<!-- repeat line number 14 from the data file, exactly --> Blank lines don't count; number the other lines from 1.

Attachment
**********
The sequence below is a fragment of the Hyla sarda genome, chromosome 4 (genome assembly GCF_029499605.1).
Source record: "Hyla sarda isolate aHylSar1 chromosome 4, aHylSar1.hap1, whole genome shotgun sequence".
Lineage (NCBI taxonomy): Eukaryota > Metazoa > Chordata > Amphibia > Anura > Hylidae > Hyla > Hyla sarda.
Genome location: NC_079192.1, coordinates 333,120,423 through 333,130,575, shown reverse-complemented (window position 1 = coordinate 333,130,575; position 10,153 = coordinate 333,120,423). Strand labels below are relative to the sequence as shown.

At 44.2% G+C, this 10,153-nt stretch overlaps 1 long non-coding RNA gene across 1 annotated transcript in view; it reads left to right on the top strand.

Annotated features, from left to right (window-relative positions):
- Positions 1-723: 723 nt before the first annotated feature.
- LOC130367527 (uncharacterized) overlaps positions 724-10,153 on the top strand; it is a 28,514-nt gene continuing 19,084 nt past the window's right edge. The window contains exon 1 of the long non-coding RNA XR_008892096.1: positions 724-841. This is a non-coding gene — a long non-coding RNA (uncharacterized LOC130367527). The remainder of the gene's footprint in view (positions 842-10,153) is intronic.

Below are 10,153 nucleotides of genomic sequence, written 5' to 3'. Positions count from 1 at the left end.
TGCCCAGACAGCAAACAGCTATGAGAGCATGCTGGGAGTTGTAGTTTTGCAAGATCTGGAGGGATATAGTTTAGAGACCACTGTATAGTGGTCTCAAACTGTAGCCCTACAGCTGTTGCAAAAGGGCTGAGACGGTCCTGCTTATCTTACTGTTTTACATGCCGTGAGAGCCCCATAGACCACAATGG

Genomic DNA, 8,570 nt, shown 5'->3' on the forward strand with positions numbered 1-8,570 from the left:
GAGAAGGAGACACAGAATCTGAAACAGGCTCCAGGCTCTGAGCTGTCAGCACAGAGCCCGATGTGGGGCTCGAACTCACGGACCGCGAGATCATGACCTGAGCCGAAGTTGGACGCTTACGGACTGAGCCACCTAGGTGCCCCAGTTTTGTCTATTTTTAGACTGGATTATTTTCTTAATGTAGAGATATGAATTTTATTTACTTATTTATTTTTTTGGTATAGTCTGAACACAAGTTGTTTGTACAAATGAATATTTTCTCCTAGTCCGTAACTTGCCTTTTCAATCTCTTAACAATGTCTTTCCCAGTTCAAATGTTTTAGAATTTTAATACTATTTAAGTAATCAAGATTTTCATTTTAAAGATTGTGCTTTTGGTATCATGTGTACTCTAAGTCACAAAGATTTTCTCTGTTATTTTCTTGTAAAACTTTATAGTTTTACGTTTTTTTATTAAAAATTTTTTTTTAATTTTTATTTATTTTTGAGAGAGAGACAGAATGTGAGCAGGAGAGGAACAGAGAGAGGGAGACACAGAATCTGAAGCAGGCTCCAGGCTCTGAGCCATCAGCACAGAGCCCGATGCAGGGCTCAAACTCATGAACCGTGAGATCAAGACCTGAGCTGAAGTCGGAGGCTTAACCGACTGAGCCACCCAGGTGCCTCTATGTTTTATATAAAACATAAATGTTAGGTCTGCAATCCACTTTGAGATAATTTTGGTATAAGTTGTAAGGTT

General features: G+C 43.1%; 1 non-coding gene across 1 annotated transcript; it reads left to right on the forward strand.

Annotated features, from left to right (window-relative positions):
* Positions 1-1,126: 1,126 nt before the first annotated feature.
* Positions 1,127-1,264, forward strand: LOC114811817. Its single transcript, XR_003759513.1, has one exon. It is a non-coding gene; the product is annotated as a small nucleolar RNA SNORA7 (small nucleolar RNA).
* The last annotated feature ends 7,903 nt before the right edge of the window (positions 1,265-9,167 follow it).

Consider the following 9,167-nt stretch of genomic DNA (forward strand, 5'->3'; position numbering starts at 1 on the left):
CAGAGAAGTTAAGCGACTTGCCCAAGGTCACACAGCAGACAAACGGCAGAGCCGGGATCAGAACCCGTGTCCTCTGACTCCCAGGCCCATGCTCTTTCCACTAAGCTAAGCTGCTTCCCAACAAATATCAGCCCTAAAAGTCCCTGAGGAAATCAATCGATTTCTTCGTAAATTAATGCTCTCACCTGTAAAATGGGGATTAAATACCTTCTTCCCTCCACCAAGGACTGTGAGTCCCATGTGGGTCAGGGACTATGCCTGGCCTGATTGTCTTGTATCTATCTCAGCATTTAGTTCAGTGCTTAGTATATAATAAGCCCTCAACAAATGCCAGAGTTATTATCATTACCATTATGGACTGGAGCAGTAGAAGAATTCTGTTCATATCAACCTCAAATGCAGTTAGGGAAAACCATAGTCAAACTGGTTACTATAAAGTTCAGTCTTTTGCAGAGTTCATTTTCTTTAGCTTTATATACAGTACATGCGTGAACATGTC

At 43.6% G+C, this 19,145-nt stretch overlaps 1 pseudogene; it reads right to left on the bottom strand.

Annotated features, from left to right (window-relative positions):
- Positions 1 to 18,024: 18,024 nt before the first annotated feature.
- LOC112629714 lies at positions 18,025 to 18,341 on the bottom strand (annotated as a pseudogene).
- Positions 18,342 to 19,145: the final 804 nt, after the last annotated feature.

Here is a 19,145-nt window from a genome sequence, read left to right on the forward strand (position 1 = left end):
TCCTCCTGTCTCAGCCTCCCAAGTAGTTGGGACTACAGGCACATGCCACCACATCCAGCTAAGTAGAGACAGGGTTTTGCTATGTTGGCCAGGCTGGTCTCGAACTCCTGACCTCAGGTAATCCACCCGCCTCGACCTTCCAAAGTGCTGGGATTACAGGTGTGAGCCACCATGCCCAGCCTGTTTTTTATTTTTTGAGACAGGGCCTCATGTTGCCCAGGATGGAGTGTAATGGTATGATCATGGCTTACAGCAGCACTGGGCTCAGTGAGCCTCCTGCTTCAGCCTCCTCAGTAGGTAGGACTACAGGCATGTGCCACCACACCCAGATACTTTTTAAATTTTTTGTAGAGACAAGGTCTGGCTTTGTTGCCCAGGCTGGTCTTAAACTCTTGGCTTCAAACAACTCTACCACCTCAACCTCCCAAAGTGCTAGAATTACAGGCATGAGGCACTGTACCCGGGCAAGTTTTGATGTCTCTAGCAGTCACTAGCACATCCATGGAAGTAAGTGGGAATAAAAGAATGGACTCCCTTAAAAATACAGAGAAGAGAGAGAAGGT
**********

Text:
Annotated features, from left to right (window-relative positions):